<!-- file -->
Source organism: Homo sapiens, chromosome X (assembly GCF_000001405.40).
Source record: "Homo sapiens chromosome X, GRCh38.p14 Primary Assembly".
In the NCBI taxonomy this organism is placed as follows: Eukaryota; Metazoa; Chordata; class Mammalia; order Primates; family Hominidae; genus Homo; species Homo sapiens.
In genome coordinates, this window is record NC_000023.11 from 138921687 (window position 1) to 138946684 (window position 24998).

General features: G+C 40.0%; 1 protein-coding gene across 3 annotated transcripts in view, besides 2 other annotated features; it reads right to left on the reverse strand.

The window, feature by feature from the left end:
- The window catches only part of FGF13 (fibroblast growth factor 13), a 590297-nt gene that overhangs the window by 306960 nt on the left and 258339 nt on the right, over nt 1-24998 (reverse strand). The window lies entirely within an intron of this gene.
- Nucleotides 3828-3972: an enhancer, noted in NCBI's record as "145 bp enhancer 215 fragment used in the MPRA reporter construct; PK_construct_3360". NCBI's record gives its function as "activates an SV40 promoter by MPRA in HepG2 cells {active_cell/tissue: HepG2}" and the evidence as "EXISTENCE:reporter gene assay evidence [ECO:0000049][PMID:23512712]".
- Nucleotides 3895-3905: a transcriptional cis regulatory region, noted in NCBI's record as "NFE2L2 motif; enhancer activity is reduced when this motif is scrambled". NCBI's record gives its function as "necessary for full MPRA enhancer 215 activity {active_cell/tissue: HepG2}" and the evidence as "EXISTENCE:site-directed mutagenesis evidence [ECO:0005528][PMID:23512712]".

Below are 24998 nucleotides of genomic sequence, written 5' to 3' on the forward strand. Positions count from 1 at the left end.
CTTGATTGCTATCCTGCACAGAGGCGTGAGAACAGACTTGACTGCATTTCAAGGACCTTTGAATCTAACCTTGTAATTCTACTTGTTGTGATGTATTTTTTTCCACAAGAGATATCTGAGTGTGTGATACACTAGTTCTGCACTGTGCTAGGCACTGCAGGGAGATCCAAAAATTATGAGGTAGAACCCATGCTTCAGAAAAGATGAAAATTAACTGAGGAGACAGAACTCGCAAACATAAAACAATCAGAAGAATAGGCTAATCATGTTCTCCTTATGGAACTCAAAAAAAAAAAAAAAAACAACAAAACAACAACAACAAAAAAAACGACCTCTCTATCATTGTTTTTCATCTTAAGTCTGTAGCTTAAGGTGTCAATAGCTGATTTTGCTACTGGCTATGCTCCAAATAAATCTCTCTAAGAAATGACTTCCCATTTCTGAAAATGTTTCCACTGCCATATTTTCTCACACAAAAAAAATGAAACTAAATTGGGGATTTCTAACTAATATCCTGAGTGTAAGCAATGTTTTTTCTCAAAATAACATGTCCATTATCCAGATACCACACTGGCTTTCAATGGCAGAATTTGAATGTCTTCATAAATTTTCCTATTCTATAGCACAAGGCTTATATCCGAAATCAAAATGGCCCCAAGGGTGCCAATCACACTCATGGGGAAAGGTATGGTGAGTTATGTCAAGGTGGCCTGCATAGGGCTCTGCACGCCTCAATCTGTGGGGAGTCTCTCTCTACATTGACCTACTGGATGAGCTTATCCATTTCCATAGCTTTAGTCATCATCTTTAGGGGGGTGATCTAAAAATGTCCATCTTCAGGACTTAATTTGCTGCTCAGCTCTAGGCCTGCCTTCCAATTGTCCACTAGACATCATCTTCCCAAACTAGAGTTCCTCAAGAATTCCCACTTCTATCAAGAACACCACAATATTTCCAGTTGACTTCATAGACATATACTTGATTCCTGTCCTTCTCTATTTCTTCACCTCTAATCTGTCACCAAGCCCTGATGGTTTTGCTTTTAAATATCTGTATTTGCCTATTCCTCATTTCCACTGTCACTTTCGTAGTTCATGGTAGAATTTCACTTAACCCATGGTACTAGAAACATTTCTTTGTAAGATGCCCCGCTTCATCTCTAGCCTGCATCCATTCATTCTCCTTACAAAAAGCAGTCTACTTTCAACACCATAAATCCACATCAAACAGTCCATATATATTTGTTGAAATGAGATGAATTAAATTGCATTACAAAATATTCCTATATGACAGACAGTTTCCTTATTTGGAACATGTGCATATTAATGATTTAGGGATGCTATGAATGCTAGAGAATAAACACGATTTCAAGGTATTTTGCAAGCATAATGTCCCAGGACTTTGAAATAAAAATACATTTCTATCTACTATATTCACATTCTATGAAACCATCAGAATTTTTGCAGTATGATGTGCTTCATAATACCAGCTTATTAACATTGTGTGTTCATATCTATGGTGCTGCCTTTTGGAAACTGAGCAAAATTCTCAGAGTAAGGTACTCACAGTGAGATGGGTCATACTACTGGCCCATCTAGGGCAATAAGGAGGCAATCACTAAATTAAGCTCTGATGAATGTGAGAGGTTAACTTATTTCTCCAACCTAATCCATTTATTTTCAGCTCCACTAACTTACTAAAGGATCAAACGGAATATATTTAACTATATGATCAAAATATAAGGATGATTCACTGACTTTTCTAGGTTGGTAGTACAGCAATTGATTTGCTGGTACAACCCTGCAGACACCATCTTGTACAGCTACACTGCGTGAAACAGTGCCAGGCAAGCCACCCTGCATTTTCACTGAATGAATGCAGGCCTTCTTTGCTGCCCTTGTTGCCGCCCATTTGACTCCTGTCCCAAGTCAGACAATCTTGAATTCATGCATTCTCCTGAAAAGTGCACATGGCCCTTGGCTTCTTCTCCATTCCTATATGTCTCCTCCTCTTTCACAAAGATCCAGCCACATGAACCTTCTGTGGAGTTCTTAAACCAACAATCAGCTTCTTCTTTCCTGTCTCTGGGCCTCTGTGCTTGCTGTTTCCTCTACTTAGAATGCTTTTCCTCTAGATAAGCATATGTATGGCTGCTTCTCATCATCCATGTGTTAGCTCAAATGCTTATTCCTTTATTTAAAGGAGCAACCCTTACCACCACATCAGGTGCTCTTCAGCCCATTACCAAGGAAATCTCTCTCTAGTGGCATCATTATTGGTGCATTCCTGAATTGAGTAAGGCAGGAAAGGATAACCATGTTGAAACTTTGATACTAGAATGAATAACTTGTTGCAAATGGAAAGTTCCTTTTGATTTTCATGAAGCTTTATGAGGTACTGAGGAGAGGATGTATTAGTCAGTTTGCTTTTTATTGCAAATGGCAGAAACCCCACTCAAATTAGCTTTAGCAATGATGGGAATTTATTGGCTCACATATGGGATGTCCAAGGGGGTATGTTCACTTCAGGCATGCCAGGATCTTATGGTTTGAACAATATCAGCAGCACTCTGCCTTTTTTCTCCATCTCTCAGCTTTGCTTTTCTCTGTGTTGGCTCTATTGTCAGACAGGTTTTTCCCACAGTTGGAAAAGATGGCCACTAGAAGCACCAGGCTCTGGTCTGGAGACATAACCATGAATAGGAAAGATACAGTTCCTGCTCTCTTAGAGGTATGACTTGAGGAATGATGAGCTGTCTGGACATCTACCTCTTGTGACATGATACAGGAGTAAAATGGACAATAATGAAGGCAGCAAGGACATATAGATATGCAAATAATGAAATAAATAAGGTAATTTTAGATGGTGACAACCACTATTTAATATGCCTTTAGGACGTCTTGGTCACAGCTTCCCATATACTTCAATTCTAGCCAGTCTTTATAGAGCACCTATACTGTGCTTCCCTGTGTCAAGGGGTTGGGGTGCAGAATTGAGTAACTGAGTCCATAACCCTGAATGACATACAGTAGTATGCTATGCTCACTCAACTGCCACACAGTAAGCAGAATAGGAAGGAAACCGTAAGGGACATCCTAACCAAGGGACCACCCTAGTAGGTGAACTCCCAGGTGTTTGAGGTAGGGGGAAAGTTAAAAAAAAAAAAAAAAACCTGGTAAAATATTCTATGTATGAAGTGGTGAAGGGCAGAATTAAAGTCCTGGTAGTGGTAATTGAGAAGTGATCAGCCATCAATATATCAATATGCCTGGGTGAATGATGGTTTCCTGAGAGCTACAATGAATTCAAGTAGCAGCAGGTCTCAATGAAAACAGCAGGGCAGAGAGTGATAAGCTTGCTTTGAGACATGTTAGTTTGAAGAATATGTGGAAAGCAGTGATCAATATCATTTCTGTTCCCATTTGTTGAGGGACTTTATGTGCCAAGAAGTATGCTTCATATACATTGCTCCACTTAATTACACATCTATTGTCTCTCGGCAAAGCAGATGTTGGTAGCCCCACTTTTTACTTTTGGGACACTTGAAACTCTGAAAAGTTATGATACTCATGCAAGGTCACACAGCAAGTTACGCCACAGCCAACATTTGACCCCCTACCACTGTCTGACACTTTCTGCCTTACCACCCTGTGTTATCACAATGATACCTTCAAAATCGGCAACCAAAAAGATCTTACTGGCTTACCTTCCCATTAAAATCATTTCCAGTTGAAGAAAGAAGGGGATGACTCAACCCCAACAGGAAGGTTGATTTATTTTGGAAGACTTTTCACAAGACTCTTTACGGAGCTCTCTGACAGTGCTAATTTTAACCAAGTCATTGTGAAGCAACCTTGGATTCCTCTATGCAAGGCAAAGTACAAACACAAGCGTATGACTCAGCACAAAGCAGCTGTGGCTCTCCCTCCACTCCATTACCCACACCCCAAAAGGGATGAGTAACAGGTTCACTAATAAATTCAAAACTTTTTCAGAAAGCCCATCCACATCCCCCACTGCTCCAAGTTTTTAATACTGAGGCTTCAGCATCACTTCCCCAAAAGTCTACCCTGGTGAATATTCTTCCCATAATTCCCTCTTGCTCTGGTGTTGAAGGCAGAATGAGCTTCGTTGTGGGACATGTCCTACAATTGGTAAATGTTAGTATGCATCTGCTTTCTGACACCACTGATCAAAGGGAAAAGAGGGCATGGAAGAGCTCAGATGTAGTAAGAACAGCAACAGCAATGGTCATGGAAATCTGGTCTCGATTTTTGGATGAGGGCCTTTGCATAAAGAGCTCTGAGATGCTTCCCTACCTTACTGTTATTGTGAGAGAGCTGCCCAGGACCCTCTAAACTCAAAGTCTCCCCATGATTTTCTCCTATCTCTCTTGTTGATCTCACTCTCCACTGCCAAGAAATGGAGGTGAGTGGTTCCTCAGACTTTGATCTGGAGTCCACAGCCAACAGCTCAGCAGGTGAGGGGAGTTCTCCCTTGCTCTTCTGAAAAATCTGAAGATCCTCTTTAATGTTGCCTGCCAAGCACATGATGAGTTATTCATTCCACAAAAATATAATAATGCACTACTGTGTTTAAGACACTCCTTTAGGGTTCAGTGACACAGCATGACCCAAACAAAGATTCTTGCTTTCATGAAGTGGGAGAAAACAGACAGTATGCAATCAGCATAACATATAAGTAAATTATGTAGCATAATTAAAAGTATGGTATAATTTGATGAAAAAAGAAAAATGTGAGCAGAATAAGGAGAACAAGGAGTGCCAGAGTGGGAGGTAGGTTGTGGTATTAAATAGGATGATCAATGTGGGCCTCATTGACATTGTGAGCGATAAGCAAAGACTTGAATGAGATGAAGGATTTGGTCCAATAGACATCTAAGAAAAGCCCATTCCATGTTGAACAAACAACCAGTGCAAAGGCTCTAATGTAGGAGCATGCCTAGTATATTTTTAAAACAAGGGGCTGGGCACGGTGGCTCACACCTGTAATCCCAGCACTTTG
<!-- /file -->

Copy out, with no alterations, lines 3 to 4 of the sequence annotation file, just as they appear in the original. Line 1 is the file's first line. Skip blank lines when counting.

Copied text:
In the NCBI taxonomy this organism is placed as follows: Eukaryota; Metazoa; Chordata; class Mammalia; order Primates; family Hominidae; genus Homo; species Homo sapiens.
In genome coordinates, this window is record NC_000023.11 from 138921687 (window position 1) to 138946684 (window position 24998).